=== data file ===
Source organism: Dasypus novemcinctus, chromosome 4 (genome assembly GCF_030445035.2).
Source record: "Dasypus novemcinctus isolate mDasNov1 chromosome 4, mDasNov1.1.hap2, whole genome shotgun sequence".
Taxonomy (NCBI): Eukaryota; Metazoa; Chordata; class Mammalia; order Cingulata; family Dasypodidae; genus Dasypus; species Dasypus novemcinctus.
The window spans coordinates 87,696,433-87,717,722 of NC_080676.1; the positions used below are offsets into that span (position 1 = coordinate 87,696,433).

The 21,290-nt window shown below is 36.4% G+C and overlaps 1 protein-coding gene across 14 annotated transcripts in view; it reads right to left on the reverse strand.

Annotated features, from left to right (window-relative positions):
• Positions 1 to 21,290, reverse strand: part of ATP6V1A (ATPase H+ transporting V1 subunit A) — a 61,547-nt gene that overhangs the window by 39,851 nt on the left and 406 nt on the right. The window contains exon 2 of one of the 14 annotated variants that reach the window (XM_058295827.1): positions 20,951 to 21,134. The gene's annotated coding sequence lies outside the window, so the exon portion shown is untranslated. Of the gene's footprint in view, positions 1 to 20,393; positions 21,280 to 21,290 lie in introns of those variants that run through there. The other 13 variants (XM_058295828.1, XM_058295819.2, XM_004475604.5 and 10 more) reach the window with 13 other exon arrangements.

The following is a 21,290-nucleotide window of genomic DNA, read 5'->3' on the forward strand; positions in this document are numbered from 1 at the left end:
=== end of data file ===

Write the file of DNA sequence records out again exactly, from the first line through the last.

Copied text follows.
Source organism: Dasypus novemcinctus, chromosome 4 (genome assembly GCF_030445035.2).
Source record: "Dasypus novemcinctus isolate mDasNov1 chromosome 4, mDasNov1.1.hap2, whole genome shotgun sequence".
Taxonomy (NCBI): Eukaryota; Metazoa; Chordata; class Mammalia; order Cingulata; family Dasypodidae; genus Dasypus; species Dasypus novemcinctus.
The window spans coordinates 87,696,433-87,717,722 of NC_080676.1; the positions used below are offsets into that span (position 1 = coordinate 87,696,433).

The 21,290-nt window shown below is 36.4% G+C and overlaps 1 protein-coding gene across 14 annotated transcripts in view; it reads right to left on the reverse strand.

Annotated features, from left to right (window-relative positions):
• Positions 1 to 21,290, reverse strand: part of ATP6V1A (ATPase H+ transporting V1 subunit A) — a 61,547-nt gene that overhangs the window by 39,851 nt on the left and 406 nt on the right. The window contains exon 2 of one of the 14 annotated variants that reach the window (XM_058295827.1): positions 20,951 to 21,134. The gene's annotated coding sequence lies outside the window, so the exon portion shown is untranslated. Of the gene's footprint in view, positions 1 to 20,393; positions 21,280 to 21,290 lie in introns of those variants that run through there. The other 13 variants (XM_058295828.1, XM_058295819.2, XM_004475604.5 and 10 more) reach the window with 13 other exon arrangements.

The following is a 21,290-nucleotide window of genomic DNA, read 5'->3' on the forward strand; positions in this document are numbered from 1 at the left end: